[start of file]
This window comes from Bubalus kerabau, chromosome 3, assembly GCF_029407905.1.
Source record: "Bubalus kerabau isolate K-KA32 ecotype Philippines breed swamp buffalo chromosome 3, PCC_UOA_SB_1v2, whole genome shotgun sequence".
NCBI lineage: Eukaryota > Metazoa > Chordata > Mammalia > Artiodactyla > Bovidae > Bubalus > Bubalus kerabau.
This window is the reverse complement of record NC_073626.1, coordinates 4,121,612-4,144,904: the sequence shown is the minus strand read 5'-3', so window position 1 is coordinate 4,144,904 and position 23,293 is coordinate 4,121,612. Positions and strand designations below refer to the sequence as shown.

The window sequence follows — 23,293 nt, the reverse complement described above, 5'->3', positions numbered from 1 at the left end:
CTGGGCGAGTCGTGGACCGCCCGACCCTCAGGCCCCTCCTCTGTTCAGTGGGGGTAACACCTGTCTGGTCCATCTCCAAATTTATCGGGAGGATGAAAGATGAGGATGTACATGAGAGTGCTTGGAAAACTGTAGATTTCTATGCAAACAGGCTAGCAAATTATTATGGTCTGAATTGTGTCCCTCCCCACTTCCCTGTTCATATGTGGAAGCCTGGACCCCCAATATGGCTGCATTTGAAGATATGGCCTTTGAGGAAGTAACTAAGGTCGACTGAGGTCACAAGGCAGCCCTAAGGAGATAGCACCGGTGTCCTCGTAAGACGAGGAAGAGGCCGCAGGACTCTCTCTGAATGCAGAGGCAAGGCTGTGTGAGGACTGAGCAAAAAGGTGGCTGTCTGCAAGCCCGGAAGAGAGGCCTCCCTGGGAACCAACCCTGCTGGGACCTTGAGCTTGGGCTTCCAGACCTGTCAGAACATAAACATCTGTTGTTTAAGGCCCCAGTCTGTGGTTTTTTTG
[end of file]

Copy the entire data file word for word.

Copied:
This window comes from Bubalus kerabau, chromosome 3, assembly GCF_029407905.1.
Source record: "Bubalus kerabau isolate K-KA32 ecotype Philippines breed swamp buffalo chromosome 3, PCC_UOA_SB_1v2, whole genome shotgun sequence".
NCBI lineage: Eukaryota > Metazoa > Chordata > Mammalia > Artiodactyla > Bovidae > Bubalus > Bubalus kerabau.
This window is the reverse complement of record NC_073626.1, coordinates 4,121,612-4,144,904: the sequence shown is the minus strand read 5'-3', so window position 1 is coordinate 4,144,904 and position 23,293 is coordinate 4,121,612. Positions and strand designations below refer to the sequence as shown.

The window sequence follows — 23,293 nt, the reverse complement described above, 5'->3', positions numbered from 1 at the left end:
CTGGGCGAGTCGTGGACCGCCCGACCCTCAGGCCCCTCCTCTGTTCAGTGGGGGTAACACCTGTCTGGTCCATCTCCAAATTTATCGGGAGGATGAAAGATGAGGATGTACATGAGAGTGCTTGGAAAACTGTAGATTTCTATGCAAACAGGCTAGCAAATTATTATGGTCTGAATTGTGTCCCTCCCCACTTCCCTGTTCATATGTGGAAGCCTGGACCCCCAATATGGCTGCATTTGAAGATATGGCCTTTGAGGAAGTAACTAAGGTCGACTGAGGTCACAAGGCAGCCCTAAGGAGATAGCACCGGTGTCCTCGTAAGACGAGGAAGAGGCCGCAGGACTCTCTCTGAATGCAGAGGCAAGGCTGTGTGAGGACTGAGCAAAAAGGTGGCTGTCTGCAAGCCCGGAAGAGAGGCCTCCCTGGGAACCAACCCTGCTGGGACCTTGAGCTTGGGCTTCCAGACCTGTCAGAACATAAACATCTGTTGTTTAAGGCCCCAGTCTGTGGTTTTTTTG